Without Affleck in the field, who will win Best Director?
In regards to the potentially dangerous Best Director category, which one of the actual nominees is likely to walk away with the honor? Steve Spielberg has been the easy answer for many but his walk to the podium just doesn’t seem like a slam-dunk. The temptation to go international in this category may keep Spielberg from his third director prize.
Ang Lee and Michael Haneke both seem like the two likeliest men to hear their names called outside of Spielberg. Lee pulled off a stunning visual feat in “Life of Pi”, successfully adapting a story many saw as unfilmable. On top of that he effectively incorporated 3D technology and CGI in new and astonishing ways.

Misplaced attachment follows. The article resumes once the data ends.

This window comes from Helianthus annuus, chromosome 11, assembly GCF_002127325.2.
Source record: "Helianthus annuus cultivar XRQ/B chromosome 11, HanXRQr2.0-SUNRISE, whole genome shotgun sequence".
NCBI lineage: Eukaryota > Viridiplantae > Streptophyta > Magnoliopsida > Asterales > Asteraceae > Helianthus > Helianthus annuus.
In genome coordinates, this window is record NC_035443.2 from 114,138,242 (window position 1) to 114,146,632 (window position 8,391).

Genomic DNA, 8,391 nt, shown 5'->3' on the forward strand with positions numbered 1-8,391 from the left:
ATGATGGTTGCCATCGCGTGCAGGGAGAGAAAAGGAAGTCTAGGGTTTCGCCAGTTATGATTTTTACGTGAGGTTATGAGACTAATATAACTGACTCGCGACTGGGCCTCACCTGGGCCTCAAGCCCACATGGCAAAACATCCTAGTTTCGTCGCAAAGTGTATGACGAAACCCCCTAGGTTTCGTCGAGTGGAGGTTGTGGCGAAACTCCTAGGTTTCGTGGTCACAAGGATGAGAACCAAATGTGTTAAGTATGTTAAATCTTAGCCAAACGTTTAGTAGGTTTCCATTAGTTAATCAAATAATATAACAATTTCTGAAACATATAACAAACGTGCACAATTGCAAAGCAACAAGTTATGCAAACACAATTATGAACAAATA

For Haneke, it is his first nomination for director, but not the first time the Academy has recognized him. He was nominated back in 2009 for Best Foreign Film for “The White Ribbon”. He comes in with even more acclaim for “Amour”, which surprised many with a total of five nominations, showing a love for a foreign film outside of its own category. Could that love translate to more than just nominations for “Amour” and Haneke? Maybe it would be easier if the three of them just battled it out with a game of Rock, Paper, Scissors.
Who the hell is the lead for Best Supporting Actor?
Director may have three nominees driving pundits crazy, well that’s nothing compared to Best Supporting Actor. A strong argument could be made for all five of the actors in this category.